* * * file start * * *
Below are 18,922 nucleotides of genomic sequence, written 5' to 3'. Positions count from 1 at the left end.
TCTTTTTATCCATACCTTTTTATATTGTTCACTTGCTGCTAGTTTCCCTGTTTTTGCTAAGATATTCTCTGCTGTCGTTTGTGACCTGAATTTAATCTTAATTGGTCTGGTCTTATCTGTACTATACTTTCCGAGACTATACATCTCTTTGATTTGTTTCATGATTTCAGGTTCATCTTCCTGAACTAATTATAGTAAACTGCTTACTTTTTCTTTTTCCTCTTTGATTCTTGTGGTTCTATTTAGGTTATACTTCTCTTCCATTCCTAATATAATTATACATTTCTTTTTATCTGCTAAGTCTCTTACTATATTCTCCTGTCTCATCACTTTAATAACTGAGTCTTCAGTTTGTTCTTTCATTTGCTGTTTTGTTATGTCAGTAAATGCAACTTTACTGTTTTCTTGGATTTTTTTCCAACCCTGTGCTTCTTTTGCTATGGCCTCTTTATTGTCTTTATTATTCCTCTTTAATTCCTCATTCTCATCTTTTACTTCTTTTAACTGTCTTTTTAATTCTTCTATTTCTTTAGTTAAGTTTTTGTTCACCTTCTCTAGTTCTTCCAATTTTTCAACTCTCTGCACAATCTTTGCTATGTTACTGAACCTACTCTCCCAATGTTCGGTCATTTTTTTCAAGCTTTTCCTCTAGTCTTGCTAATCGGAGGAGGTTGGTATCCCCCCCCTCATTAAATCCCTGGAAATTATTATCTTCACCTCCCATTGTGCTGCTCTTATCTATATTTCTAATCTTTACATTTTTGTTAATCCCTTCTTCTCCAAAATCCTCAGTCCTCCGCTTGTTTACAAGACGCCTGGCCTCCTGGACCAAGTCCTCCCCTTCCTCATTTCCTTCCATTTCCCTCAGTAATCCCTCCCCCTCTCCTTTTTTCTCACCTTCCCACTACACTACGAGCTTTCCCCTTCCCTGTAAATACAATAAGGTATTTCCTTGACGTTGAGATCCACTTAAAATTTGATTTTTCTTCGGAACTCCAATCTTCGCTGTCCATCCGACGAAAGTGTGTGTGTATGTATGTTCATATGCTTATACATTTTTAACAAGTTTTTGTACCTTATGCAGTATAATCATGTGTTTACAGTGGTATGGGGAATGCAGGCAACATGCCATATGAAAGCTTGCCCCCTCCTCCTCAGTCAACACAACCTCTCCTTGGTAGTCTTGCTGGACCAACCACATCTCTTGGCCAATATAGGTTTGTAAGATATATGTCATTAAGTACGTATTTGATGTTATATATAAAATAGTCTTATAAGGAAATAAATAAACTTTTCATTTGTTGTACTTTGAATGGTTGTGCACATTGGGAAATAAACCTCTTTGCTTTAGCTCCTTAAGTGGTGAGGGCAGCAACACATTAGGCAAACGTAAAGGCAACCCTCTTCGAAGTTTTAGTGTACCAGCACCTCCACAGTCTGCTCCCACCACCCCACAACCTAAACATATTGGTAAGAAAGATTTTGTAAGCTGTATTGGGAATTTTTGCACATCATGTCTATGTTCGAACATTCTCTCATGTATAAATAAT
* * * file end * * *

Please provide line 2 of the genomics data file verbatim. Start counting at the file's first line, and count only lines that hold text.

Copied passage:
TCTTTTTATCCATACCTTTTTATATTGTTCACTTGCTGCTAGTTTCCCTGTTTTTGCTAAGATATTCTCTGCTGTCGTTTGTGACCTGAATTTAATCTTAATTGGTCTGGTCTTATCTGTACTATACTTTCCGAGACTATACATCTCTTTGATTTGTTTCATGATTTCAGGTTCATCTTCCTGAACTAATTATAGTAAACTGCTTACTTTTTCTTTTTCCTCTTTGATTCTTGTGGTTCTATTTAGGTTATACTTCTCTTCCATTCCTAATATAATTATACATTTCTTTTTATCTGCTAAGTCTCTTACTATATTCTCCTGTCTCATCACTTTAATAACTGAGTCTTCAGTTTGTTCTTTCATTTGCTGTTTTGTTATGTCAGTAAATGCAACTTTACTGTTTTCTTGGATTTTTTTCCAACCCTGTGCTTCTTTTGCTATGGCCTCTTTATTGTCTTTATTATTCCTCTTTAATTCCTCATTCTCATCTTTTACTTCTTTTAACTGTCTTTTTAATTCTTCTATTTCTTTAGTTAAGTTTTTGTTCACCTTCTCTAGTTCTTCCAATTTTTCAACTCTCTGCACAATCTTTGCTATGTTACTGAACCTACTCTCCCAATGTTCGGTCATTTTTTTCAAGCTTTTCCTCTAGTCTTGCTAATCGGAGGAGGTTGGTATCCCCCCCCTCATTAAATCCCTGGAAATTATTATCTTCACCTCCCATTGTGCTGCTCTTATCTATATTTCTAATCTTTACATTTTTGTTAATCCCTTCTTCTCCAAAATCCTCAGTCCTCCGCTTGTTTACAAGACGCCTGGCCTCCTGGACCAAGTCCTCCCCTTCCTCATTTCCTTCCATTTCCCTCAGTAATCCCTCCCCCTCTCCTTTTTTCTCACCTTCCCACTACACTACGAGCTTTCCCCTTCCCTGTAAATACAATAAGGTATTTCCTTGACGTTGAGATCCACTTAAAATTTGATTTTTCTTCGGAACTCCAATCTTCGCTGTCCATCCGACGAAAGTGTGTGTGTATGTATGTTCATATGCTTATACATTTTTAACAAGTTTTTGTACCTTATGCAGTATAATCATGTGTTTACAGTGGTATGGGGAATGCAGGCAACATGCCATATGAAAGCTTGCCCCCTCCTCCTCAGTCAACACAACCTCTCCTTGGTAGTCTTGCTGGACCAACCACATCTCTTGGCCAATATAGGTTTGTAAGATATATGTCATTAAGTACGTATTTGATGTTATATATAAAATAGTCTTATAAGGAAATAAATAAACTTTTCATTTGTTGTACTTTGAATGGTTGTGCACATTGGGAAATAAACCTCTTTGCTTTAGCTCCTTAAGTGGTGAGGGCAGCAACACATTAGGCAAACGTAAAGGCAACCCTCTTCGAAGTTTTAGTGTACCAGCACCTCCACAGTCTGCTCCCACCACCCCACAACCTAAACATATTGGTAAGAAAGATTTTGTAAGCTGTATTGGGAATTTTTGCACATCATGTCTATGTTCGAACATTCTCTCATGTATAAATAAT